Berlin Calling: Solidarity With Gorillas Workers Collective
Updated: Aug 4, 2021
*A fellow worker from IWW Ireland currently in Berlin, Germany has been regularly attending Gorillas Workers Collective strike actions across the city as their industrial dispute continues. This is one of two recent reports.
Lieferando, Bringmeister, Flaschenpost, DurstExpress, Wolt, Flink, FoodPanda, Gorillas and Getir, just some of the food and grocery delivery services fighting for a small market in (mainly just) inner city districts in Germany.
With their aggressive marketing with short delivery times and small delivery fees they depend on quick expansion, quick turnaround and a cheap and expendable workforce. Very few offer contracts at all, pretty much all fall down in the health and safety department. And it doesn't help their precarious drivers and riders that German employment law has ample loopholes for start-ups regarding workers' rights.
Gorillas has been on the market in Berlin for just about a year now and is a point in case. The company advertises their jobs with alleged 'perks': a contract (barely over the minimum wage and 1 year fixed term - half of it probation time with no workers' rights), untaxed tips (that's actually the law), work clothes and (e-)bikes (also actual employment law). Most bikes, electric or not, are rental bikes and not suitable for deliveries on Berlin's cobble stones, never mind matched size-wise to the riders.
Add to that unsuitable work clothes (Berlin does have seasons), bags that are clearly too heavy and cause injury, wages and tips not paid on time (or at all), and the riders had enough and have started to organise. The organisational concept of the company, many small warehouses in delivery areas and frequently unsuitable waiting space for the riders is causing issues with residential neighbours but also gave the riders opportunities to talk to each other and to assess working conditions and grievances. Attempts to elect and form a work council are ongoing and have been continuously obstructed by the company which now even has split the business into two entities and has also started to employ day labourers.
Gorillas Workers Collective
From the first protests at the beginning of the year over unsuitable clothing for riding in snow and ice to a wildcat strike in June over the dismissal of fellow riders as well as missing wages and more issues with working gear and conditions in heavy summer rains and temperatures over 35 °C the riders have ruffled a lot of feathers with their bosses and made enough waves for the German Employment minister to now ask for a meeting. The 'Gorillas Workers Collective' can not only, as per advertising, deliver but also organise in under 10 minutes and, since a catalogue of demands agreed by the riders several weeks ago has been mostly ignored by the company, it is preparing their next actions.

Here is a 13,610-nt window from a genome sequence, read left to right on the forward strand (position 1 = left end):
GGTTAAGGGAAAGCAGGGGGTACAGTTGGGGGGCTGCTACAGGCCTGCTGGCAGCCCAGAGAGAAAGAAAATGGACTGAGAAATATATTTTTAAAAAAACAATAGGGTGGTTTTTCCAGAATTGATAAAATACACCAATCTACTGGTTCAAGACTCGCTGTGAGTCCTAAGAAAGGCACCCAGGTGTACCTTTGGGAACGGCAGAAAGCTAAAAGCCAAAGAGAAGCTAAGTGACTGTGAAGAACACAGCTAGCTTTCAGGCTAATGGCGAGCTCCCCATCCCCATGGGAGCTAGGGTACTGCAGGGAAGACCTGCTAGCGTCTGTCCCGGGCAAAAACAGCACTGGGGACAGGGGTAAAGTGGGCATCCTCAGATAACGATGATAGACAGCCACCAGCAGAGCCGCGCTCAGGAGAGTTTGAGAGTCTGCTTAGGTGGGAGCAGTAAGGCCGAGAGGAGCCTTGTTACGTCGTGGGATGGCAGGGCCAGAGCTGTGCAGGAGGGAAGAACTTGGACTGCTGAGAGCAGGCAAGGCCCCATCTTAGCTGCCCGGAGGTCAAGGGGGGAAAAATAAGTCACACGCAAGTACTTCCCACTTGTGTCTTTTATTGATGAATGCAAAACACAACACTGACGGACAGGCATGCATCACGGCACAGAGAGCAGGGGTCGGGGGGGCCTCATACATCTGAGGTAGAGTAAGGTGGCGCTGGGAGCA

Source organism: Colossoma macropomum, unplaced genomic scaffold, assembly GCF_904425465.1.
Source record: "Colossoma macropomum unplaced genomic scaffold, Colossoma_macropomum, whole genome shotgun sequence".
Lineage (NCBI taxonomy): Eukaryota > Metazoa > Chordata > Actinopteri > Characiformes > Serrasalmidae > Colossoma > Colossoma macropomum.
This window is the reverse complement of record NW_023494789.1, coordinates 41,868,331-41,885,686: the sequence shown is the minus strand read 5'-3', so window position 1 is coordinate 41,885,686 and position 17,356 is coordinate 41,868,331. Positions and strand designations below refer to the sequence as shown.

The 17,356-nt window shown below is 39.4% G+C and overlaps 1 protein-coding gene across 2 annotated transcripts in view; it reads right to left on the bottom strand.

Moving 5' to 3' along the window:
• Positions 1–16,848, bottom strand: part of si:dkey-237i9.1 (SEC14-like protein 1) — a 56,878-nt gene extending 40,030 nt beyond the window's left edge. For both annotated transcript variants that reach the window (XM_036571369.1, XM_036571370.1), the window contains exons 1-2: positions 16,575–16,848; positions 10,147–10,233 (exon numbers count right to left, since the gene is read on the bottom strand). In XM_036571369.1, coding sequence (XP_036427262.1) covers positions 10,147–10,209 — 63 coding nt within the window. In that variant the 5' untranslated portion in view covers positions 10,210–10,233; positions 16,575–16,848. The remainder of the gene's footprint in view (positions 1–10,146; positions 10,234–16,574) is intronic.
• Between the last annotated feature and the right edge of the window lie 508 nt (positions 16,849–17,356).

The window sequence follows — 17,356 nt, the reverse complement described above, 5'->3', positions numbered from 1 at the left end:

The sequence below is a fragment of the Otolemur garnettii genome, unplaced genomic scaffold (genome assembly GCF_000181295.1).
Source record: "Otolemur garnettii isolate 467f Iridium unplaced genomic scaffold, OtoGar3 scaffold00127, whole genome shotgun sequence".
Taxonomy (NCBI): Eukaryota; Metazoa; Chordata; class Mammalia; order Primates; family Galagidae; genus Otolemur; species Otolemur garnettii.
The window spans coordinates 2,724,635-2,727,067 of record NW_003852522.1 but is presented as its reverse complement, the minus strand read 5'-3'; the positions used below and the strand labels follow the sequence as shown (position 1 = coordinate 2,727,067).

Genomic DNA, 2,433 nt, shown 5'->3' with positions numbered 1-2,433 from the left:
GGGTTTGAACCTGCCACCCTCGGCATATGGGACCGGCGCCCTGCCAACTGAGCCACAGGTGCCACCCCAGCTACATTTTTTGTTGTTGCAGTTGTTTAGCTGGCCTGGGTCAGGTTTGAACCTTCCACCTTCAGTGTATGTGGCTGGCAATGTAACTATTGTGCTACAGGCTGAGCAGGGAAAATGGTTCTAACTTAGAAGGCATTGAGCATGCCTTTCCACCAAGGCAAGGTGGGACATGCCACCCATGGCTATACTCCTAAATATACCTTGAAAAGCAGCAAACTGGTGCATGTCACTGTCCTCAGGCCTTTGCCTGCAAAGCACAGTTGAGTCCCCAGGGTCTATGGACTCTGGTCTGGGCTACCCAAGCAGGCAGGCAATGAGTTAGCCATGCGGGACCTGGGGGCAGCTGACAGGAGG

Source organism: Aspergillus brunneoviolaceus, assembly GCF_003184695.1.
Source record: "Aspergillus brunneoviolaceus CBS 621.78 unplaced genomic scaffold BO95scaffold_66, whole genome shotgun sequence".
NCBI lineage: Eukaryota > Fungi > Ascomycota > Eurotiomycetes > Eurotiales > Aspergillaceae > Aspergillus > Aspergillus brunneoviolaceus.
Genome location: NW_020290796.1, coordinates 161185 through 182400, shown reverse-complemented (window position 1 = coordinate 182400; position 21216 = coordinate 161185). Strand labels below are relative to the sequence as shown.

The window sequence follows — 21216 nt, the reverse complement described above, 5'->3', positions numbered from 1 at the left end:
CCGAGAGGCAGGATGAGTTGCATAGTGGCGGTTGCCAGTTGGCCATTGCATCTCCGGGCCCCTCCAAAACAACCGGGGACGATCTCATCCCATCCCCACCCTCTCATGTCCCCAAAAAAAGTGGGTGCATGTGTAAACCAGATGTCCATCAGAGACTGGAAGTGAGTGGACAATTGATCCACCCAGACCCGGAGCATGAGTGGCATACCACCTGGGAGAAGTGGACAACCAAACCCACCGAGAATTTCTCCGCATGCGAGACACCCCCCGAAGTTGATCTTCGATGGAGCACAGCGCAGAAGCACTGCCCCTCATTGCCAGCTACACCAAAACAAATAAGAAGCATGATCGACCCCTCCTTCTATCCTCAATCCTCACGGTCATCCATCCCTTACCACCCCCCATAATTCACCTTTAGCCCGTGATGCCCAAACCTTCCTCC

Their solidarity with each other is exemplary (not sure that is what the boss envisaged with his blethering on about them all being family), and urgently necessary for all areas of the gig and convenience economy.
The workers organising against their exploitation comes potentially at a high cost for them, many riders at Gorillas are still on their six months probation and can be sacked at any time, some have their working permit tethered to the job and could lose their residence status. Their fight for better working conditions is shining a stark light on the situation in the wider gig economy, creates awareness for the dark side of convenience and outsourcing and needs support and solidarity from all of us.
An injury to one is an injury to all!
Gorillas Workers Collective on Twitter HERE
Gorillas Workers have recently set up a strike fund to help them through these challenging moments which have led workers to take direct action amidst hostility from bosses at a high personal stake. Strike Fund HERE